21 Stearns, Peter N. and Stearns, Carol Z., ‘Emotionology: clarifying the history of emotions and emotional standards’, American Historical Review, 90 (1985), pp. 813–36.

22 Rosenwein, Generations of feeling, pp. 5–6; Plamper, History of emotions, p. 120.

23 Hunt, ‘Anxiety and social explanation’, pp. 509–28.

24 Horwitz, Alan V., Anxiety: a short history (Baltimore, MD, 2013), p. 4; Bourke, ‘Fear and anxiety’.

25 Breitenberg, Mark, Anxious masculinity in early modern England (Cambridge, 1996), p. 3.

26 Bourke, Joanna, Fear: a cultural history (London, 2005), pp. 189–95.

27 Reddy, Navigation of feeling, p. 23.

28 French, Henry and Rothery, Mark, Man's estate: landed gentry masculinities, 1660–1900 (Oxford, 2012), pp. 3985; Fletcher, Anthony, Growing up in England: the experience of childhood, 1600–1914 (London, 2008), pp. 196207.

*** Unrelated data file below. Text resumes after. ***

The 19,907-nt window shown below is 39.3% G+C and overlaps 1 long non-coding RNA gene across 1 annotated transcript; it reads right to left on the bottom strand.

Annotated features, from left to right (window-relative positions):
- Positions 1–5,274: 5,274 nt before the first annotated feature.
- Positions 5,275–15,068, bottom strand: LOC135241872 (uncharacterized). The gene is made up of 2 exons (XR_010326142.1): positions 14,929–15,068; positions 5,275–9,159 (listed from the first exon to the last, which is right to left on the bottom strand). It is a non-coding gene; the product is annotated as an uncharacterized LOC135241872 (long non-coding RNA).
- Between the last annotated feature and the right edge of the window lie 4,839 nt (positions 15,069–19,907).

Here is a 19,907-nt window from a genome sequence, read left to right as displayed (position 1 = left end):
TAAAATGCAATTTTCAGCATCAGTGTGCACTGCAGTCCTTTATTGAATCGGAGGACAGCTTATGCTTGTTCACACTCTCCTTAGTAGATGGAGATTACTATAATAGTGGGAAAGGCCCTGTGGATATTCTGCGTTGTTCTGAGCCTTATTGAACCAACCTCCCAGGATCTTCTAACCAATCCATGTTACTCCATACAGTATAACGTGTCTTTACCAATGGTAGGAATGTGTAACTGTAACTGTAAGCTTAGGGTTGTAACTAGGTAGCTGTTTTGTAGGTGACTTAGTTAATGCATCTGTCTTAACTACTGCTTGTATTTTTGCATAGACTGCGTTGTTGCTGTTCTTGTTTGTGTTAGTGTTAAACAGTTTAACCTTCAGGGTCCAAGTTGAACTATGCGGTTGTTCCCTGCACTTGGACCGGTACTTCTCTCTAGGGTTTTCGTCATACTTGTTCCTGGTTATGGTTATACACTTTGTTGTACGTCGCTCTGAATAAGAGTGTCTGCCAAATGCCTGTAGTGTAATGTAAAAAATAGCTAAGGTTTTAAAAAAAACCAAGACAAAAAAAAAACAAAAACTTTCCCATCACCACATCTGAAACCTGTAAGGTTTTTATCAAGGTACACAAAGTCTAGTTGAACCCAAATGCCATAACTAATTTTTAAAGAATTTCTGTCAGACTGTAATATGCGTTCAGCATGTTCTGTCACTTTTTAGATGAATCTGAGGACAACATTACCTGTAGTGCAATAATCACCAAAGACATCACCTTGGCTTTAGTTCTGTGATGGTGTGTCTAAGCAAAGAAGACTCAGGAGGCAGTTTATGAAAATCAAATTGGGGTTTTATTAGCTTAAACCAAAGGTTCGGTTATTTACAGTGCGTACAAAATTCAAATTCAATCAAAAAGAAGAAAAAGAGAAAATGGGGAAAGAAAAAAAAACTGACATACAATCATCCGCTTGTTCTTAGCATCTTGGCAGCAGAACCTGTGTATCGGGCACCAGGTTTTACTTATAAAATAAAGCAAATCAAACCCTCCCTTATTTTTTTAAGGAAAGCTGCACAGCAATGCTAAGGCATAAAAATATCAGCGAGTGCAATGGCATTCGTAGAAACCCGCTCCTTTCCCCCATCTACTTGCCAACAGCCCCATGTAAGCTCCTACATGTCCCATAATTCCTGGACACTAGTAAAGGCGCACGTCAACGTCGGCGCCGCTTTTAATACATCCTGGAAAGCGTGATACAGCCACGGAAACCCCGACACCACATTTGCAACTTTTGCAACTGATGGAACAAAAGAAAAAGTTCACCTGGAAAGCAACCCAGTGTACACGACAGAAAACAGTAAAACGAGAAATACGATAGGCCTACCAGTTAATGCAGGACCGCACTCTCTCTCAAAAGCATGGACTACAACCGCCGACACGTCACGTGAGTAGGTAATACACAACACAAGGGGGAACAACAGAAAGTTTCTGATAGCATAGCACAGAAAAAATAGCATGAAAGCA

29 Bourke, Joanna, Dismembering the male: male bodies, Britain and the Great War (London, 1996); Fletcher, Anthony, ‘Men's dilemma: the future of patriarchy in England, 1560–1660’, Transactions of the Royal Historical Society, 6th ser., 4 (1994), pp. 6181; Foyster, Elizabeth A., Manhood in early modern England: honour, sex and marriage (Harlow, 1999); Hall, Lesley A., Hidden anxieties: male sexuality, 1900–1950 (Cambridge, 1991); Hammerton, A. J., ‘Pooterism or partnership? Marriage and masculine identity in the lower middle classes, 1870–1920’, Journal of British Studies, 38 (1999), pp. 291321; Harvey, Karen, The little republic: masculinity and domestic authority in eighteenth-century Britain (Oxford, 2012); Hodgkin, Katherine, ‘Thomas Whythorne and the problem of mastery’, History Workshop Journal, 29 (1999), pp. 2041; McCormack, Matthew, The independent man: citizenship, gender and politics in Georgian England (Manchester, 2005), p. 2; Shepard, Alexandra, Meanings of manhood in early modern England (Oxford, 2003), p. 250; Shepard, Alexandra, ‘From anxious patriarchs to refined gentlemen? Manhood in Britain, circa 1500–1700’, Journal of British Studies, 44 (2005), pp. 281–95; Underdown, D. E., ‘The taming of the scold: the enforcement of patriarchal authority in early modern England’, in Fletcher, Anthony and Stevenson, John, eds., Order and disorder in early modern England (Cambridge, 1985).